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Protests in Moscow: It’s no longer just a game

Protests in Moscow in 2019. Photo: Livejournal
Protests in Moscow: It’s no longer just a game
Article by: Kseniya Kirillova
The recent protests in Moscow showed two trends that are quite new for modern Russia: first, the extreme brutality of the security forces during the dispersal of rallies, and second, the unprecedented resilience of Muscovites, who are heroically coming out to take part in clearly unauthorized actions where they knowingly face the possibility of state violence and arrests.

The last frontier

Of course, the behavior of the protesters themselves is understandable. As calculated by Russian authorities, blocking independent candidates from taking part in the Moscow City Duma elections was such an insignificant event that it would not generate a serious protest wave. However, for the Russians, it became not just an ordinary case of injustice, but a symbol of radical change in the rules of the game, which the Russians were no longer willing to tolerate.

On the one hand, a “change of rules” is an almost permanent state of Russia since at least 2014. It was then, against the backdrop of the military mobilization of the entire society, that the flywheel of repressions against the most ordinary people – saleswomen, housewives, users of social networks, participants in single pickets, etc. – was launched. Since then, the scope of “stability” and “normal life” that the Russian majority had become accustomed to has been steadily narrowed, and new waves of restrictions of rights began affecting not only open opposition, but truckers, religious minorities, Moscow residents whose five-story buildings were forcibly renovated, citizens of pre-retirement age, and so on.

“Anti-sanctions” were added to the sanctions, objectionable sites were blocked, the abuse of power by the security forces increased exponentially, the standard of living fell, the international situation grew tense, but the Russians, with tenacity worthy of a better purpose, “swallowed” one innovation after another, not daring to protest. At the beginning of 2016, I ascribed this phenomenon to the psychological peculiarity of the Russian majority, when in the case of yet another stunt by the Russian government, the main necessity for the population becomes not changing the situation but simply getting an explanation for why such sacrifices were made.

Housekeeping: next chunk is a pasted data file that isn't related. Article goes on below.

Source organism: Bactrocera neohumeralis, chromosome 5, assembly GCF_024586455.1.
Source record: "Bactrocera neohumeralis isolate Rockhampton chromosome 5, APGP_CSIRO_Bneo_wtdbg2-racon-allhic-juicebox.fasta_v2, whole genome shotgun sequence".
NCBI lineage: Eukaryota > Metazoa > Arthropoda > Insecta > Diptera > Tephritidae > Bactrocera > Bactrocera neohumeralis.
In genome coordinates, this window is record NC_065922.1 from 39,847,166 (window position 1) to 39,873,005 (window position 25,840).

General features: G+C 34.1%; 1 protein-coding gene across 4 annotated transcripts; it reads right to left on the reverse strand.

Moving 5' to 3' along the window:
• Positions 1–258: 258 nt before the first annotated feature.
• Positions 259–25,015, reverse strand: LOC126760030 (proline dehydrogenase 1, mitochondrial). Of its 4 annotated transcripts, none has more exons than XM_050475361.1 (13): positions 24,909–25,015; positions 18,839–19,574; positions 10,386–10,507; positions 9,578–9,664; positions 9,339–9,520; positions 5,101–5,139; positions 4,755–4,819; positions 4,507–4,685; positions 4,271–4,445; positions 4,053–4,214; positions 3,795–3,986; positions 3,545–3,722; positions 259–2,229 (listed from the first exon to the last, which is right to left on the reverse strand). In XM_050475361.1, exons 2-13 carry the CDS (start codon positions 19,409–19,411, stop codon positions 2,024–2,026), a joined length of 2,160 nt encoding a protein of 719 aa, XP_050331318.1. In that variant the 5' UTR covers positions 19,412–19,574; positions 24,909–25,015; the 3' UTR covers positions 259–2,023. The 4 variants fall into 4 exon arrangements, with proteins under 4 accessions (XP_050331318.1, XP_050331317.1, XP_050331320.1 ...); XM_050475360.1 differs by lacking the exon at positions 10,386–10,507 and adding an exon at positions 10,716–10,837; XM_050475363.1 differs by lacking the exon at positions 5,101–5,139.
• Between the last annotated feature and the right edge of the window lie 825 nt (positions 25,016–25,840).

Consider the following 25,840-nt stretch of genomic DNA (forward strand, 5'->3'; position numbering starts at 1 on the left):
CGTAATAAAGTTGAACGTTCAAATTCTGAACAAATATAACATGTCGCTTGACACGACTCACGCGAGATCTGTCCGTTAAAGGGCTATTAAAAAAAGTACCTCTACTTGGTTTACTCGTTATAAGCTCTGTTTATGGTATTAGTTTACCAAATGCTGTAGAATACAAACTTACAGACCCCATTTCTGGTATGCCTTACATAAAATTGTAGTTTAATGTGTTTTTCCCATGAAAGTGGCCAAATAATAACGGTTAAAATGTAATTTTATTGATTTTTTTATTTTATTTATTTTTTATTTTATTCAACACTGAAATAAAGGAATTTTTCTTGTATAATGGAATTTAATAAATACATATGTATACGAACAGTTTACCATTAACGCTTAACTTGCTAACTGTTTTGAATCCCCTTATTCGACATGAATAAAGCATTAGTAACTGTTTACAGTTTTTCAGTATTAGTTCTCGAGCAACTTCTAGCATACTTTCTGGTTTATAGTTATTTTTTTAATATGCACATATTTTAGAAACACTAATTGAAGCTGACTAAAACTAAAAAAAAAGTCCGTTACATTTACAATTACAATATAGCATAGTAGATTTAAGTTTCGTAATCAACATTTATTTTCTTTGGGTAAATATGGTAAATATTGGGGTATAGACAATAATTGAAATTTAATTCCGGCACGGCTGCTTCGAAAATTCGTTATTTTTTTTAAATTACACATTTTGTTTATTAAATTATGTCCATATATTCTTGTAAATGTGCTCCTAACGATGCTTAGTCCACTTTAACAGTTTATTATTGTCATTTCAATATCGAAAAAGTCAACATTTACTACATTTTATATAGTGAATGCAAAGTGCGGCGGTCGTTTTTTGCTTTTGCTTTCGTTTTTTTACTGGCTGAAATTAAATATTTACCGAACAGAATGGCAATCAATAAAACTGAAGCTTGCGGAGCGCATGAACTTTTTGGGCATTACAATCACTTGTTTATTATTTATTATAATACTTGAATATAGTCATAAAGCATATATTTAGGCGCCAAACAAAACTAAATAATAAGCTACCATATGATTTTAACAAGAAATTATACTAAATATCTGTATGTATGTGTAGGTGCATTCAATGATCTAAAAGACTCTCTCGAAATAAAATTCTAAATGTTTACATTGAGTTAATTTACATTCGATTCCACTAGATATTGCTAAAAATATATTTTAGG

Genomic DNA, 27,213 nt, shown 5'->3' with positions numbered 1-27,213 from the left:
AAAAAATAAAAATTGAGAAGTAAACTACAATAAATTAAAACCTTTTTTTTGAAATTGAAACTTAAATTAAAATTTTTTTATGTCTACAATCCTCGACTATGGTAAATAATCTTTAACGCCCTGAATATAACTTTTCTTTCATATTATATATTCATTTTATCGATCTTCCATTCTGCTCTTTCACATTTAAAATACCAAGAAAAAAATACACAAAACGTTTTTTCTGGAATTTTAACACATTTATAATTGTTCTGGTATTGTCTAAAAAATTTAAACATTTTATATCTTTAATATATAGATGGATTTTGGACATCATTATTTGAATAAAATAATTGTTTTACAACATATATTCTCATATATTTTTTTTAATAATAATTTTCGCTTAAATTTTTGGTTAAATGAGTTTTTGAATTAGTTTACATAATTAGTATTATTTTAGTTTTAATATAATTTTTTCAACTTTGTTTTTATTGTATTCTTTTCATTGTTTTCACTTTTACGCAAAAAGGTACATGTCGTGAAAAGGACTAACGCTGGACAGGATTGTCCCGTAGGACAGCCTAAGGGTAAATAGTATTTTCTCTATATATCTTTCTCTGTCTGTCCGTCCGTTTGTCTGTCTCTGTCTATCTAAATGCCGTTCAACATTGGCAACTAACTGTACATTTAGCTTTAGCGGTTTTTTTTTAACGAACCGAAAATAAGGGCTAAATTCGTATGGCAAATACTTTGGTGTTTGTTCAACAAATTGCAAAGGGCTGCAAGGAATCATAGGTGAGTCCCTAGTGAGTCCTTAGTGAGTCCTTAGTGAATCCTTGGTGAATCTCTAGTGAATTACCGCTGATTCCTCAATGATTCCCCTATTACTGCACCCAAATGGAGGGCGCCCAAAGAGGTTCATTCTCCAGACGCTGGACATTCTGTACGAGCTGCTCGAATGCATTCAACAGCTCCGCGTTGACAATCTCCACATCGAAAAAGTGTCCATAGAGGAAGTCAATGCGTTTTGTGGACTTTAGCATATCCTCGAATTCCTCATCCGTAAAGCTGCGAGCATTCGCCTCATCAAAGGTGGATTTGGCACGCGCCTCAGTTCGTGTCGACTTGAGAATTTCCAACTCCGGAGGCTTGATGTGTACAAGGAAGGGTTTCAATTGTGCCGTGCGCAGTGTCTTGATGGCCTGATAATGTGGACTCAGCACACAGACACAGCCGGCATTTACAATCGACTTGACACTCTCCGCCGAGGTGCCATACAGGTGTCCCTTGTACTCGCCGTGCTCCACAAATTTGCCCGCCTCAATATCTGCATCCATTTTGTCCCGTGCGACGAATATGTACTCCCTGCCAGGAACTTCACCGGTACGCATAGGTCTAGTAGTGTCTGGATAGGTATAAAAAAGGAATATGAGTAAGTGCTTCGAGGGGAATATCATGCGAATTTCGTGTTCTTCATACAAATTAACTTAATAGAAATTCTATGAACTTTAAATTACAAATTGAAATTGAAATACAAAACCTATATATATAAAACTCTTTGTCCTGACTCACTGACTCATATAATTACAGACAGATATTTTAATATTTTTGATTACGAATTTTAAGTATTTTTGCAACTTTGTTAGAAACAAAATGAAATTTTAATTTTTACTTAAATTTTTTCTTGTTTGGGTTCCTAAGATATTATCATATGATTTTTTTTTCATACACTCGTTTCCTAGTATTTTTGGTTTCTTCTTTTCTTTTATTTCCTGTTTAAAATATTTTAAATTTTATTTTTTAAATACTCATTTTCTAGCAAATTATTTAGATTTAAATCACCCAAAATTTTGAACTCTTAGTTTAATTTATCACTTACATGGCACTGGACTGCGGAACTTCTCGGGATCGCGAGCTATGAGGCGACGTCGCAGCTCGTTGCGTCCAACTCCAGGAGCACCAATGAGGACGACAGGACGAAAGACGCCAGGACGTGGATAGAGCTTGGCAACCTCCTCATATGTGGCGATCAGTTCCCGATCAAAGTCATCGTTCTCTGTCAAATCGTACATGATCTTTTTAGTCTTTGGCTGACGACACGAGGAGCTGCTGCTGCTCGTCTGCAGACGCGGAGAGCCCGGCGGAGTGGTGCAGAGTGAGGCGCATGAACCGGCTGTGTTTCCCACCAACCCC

This conformism, which was brought to an almost suicidal stage, gave rise to a special, irrational type of reaction to the aggression by the authorities – the desire to regain at all costs the feeling of lost comfort, a sense of security and stability. In order to regain this feeling, it would suffice to have a somewhat logical explanation that yet another blow against a person’s welfare was right, necessary and undertaken for his own good. Recall that even the disposal of sanctioned products did not cause strong outrage, but rather gave rise only to an increased need for an explanation. The second manifestation of this conformism was the desire to dissociate oneself from repressed groups, whether it be sexual minorities, Crimean Tatars, Jehovah’s Witnesses, “liberals” or someone else.

With the help of such a reaction, even the Russians who were not caught up in a wave of jingoism were able to reconcile themselves and “stop noticing” that their state had been waging an aggressive war on the territory of a neighboring country for six years and had turned itself into an outcast in international politics, so toxic in some countries that it led to a no longer an imaginary, but a  real Russophobia. People had come to terms with falling incomes, criminal persecution for reposts, the disappearance of affordable medications, constant environmental disasters, and an almost daily menacing with a nuclear baton on TV. Local politics and solving local issues, including the fight against corruption, became a kind of “internal emigration”, the last illusion of freedom that was left to the active part of society and allowed people to feel that they could do something and influence something.

In response, the Kremlin made it clear: there will be no more pretense of democracy. The behavior of the election commissions, followed by the security officials, showed that the last island of an imaginary “normal life” with minimal freedom of action and choice was completely destroyed. Along with it, the Russians lost not only the remnants of freedom but also such a longed-for sense of inner comfort, a feeling that “nothing terrible has happened”, that “it can still be like it was before”. It’s no longer possible to explain the unexplainable or to “ignore” what is happening when the violence is being used directly against you. Violence by the authorities overcame the last frontier of psychological defense – of course, not for everyone, but for a fairly large part of the most active part of the population. It is no coincidence that Russian experts note the following: